.... ?! .... ?! .... ?! .... Musings from the Retired Minister Musings from the Retired Minister Musings from the Retired Minister Musings from the Retired Minister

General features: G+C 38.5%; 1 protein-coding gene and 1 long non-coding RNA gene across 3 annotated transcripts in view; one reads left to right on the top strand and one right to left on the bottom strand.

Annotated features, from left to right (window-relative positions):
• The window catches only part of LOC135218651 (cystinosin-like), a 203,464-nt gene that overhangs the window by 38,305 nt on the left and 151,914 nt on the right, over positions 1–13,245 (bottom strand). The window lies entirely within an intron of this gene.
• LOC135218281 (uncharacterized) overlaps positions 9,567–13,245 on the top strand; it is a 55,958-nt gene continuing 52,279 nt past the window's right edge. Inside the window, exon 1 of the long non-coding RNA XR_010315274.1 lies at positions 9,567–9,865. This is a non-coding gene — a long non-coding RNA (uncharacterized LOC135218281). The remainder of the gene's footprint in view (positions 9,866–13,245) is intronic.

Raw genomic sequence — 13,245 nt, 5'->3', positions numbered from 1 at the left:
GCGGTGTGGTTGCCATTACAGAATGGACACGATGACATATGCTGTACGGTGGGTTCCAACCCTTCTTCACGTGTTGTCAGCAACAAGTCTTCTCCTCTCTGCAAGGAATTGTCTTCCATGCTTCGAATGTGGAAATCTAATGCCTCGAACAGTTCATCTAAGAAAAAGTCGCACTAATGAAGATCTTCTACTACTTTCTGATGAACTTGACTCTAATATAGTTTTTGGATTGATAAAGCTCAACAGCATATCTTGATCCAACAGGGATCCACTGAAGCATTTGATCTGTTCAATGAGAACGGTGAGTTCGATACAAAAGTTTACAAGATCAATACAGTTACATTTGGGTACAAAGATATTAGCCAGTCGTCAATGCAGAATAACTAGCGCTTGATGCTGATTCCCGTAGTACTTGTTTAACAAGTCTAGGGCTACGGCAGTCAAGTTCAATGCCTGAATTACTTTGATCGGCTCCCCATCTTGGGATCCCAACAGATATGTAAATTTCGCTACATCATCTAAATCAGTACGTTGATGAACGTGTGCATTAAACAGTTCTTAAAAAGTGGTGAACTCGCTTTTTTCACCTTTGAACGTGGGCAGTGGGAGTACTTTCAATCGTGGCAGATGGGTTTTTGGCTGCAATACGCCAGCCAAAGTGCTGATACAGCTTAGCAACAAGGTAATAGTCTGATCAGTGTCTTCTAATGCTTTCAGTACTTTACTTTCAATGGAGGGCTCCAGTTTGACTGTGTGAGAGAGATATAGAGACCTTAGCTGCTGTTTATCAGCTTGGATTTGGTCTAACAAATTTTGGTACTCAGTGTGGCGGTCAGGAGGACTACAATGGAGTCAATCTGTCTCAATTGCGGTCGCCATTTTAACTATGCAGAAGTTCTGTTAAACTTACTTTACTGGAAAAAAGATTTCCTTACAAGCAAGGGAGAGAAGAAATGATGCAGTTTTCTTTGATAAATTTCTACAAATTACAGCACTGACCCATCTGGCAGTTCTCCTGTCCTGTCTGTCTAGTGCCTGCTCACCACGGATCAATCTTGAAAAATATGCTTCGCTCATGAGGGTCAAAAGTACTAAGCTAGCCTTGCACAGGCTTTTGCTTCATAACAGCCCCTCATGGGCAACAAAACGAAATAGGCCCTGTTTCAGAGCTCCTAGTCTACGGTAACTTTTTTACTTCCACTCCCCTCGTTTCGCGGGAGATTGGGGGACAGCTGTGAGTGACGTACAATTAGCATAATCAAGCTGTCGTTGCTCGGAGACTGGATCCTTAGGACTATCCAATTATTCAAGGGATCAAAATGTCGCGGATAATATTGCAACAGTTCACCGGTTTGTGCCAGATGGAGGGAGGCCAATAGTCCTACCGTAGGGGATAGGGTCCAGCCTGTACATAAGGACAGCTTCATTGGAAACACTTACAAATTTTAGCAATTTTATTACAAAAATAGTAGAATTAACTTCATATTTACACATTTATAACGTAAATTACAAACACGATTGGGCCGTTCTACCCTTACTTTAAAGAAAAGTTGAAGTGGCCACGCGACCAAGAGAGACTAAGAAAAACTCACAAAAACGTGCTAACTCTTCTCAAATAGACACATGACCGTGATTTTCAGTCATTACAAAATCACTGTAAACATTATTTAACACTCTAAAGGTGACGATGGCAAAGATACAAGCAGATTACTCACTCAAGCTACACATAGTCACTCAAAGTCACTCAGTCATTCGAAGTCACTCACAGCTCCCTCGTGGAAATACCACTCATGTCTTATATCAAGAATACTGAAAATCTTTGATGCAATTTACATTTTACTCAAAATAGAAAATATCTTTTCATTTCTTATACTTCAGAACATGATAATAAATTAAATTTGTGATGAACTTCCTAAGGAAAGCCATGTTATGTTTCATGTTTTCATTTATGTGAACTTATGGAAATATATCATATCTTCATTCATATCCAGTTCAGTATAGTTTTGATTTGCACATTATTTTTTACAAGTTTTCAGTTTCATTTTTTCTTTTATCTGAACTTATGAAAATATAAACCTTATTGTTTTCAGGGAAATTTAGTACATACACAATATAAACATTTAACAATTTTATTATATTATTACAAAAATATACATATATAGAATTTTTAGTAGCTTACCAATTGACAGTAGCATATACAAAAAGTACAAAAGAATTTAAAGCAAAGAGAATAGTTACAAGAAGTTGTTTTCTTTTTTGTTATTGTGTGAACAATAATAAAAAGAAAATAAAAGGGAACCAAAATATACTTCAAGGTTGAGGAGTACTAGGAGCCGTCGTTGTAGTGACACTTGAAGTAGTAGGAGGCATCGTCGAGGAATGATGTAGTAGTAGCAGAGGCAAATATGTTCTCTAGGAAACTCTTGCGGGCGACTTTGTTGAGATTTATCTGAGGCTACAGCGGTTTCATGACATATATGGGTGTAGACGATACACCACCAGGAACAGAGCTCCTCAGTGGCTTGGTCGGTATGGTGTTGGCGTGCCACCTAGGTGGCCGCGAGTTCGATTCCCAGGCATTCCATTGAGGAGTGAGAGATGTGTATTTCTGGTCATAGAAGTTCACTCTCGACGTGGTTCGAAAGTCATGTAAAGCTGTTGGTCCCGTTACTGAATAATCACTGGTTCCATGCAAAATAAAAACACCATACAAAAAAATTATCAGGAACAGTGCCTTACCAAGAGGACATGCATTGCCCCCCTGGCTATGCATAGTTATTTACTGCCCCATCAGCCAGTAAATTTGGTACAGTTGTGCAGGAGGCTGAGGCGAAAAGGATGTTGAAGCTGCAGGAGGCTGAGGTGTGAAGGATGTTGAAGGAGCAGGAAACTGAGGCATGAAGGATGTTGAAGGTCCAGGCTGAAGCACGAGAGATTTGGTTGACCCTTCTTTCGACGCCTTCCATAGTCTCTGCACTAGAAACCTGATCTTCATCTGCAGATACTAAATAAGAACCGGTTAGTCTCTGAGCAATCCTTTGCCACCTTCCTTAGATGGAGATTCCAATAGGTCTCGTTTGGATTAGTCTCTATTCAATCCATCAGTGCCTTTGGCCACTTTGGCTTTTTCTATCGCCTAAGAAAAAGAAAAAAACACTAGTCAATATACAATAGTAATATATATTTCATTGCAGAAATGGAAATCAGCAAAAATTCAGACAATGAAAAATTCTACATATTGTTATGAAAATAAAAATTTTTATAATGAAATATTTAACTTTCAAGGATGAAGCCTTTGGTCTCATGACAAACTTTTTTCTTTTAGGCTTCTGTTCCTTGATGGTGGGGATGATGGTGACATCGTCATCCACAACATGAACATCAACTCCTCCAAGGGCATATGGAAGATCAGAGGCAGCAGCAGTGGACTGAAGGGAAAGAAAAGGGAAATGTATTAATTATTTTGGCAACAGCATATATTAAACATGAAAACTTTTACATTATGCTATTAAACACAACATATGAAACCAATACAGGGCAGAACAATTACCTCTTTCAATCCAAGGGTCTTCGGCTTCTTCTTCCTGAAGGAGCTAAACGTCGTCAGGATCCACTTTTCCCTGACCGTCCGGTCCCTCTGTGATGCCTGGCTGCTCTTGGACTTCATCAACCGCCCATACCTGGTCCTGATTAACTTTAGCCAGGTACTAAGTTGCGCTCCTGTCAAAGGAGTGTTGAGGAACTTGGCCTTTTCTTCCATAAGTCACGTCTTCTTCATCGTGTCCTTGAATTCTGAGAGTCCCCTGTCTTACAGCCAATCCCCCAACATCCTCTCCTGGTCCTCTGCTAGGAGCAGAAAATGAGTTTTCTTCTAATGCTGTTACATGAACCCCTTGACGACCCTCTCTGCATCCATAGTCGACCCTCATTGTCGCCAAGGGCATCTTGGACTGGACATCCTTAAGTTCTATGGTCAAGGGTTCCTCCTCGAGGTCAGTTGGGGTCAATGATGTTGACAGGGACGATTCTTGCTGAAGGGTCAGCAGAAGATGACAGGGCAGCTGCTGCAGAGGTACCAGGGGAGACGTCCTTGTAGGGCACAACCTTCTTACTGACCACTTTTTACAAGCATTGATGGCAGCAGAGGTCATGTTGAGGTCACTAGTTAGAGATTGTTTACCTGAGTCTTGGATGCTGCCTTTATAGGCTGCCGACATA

Forgiveness This note continues the theme of Salvation from an earlier note. When I was a young Local Preacher I, like others on the same course, was required to read the published sermons of John Wesley. I enjoyed both the theology and the eighteenth-century language, both of which marked me out as a bit weird. Wesley's notion of Salvation was very orthodox and typical of the Evangelical Revival: a strong sense of personal guilt and responsibility for sin, and an equally strong sense that this sense of guilt was, in some way, 'dealt with' through the sacrificial death of Christ. The resulting sense of being forgiven, and liberation from an intolerable burden lay at the heart of Wesley's doctrine of Salvation. John preached about this liberation; his brother Charles wrote countless hymns about it. There are of course real difficulties with the guilt-and-forgiveness story: there’s a real temptation to try to persuade people that they ought to feel guilty, because if they never feel that bad about themselves they can never know the exhilarating sense of liberation. It may all be done for best of motives, but is it right to make people feel guilty when they have done nothing out of the ordinary to feel guilty about? Since Wesley's day the Christian church has made a considerable industry out of making people feel guilty ... so they could be saved from guilt. Much misery has resulted from this misguided strategy. There are also many people who struggle daily with the conviction that they are responsible for having caused harm to someone else. A case in point is the young Australian bowler whose short delivery struck his colleague’s head at a point where his helmet offered no protection. The batsman collapsed and died; it may take a long time for the bowler to come to terms with what happened. People can suffer years of anguish because they are inflicting upon themselves a sense of guilt -- for which in many cases there is no reason. I remember a church (nowher near Reading) which was undetaking an exciting refurbishment scheme. One lady in the congregation was leading, driving, facilitating the changes. Everyone was delighted ... until the main contractor did something wrong. From that moment the organiser was made to feel guilty, even though she herself had done everything by the book. That is not to say that all guilty feelings are to be dismissed. Some people have  done dreadful things to other people. When they realise the enormity of what they have done they do feel guilty and ashamed, and need help to find release from that burden, including making amends, perhaps accepting punishment, and learning to accept themselves as flawed human beings. And above all to amend themselves. But most of us are not, in that sense, guilty, nor are we plagued by feelings of guilt because someone well-meaning thinks we should.How can we make sense of this compex subject? Over the years I have begun to wonder, therefore, whether that Wesleyan way of looking at Salvation might not need revisiting. Don't get me wrong -- everything that the Wesley brothers taught and wrote rings perfectly true, but with this qualification. Does it tell the whole story? Does it ring bells for the modern person? With some, ccertainly, but for others, including me, it raises problems not because it's wrong or misleading but because (to use a very modern sort of phrase) it requires us to scratch where we don't itch. The contemporary sense of unease arises for many reasons other than personal feelings of guilt. One great theologian of the twentieth century described it as 'estrangement', a feeling of not quite fitting in, not feeling comfortably at home. For me, that seems to work. We are out-of-kilter with the world, and that needs to be put right. Depending, then, on our circumstances, Salvation presents itself to us as release from guilt, through the Cross of Christ, or as liberation from a sense of guilt imposed on us by someone else, or as freedom from a sense of estrangement, of not belonging. The ministry of reconciliation of which St Paul wrote, is about having the patience to listen as people wrestle with whatever form this disquiet may take. The heart of the church’s message is that in Christ everyone can experience liberation and find wholeness -- shalom. You and I, as disciples of Christ, have no other message to share.
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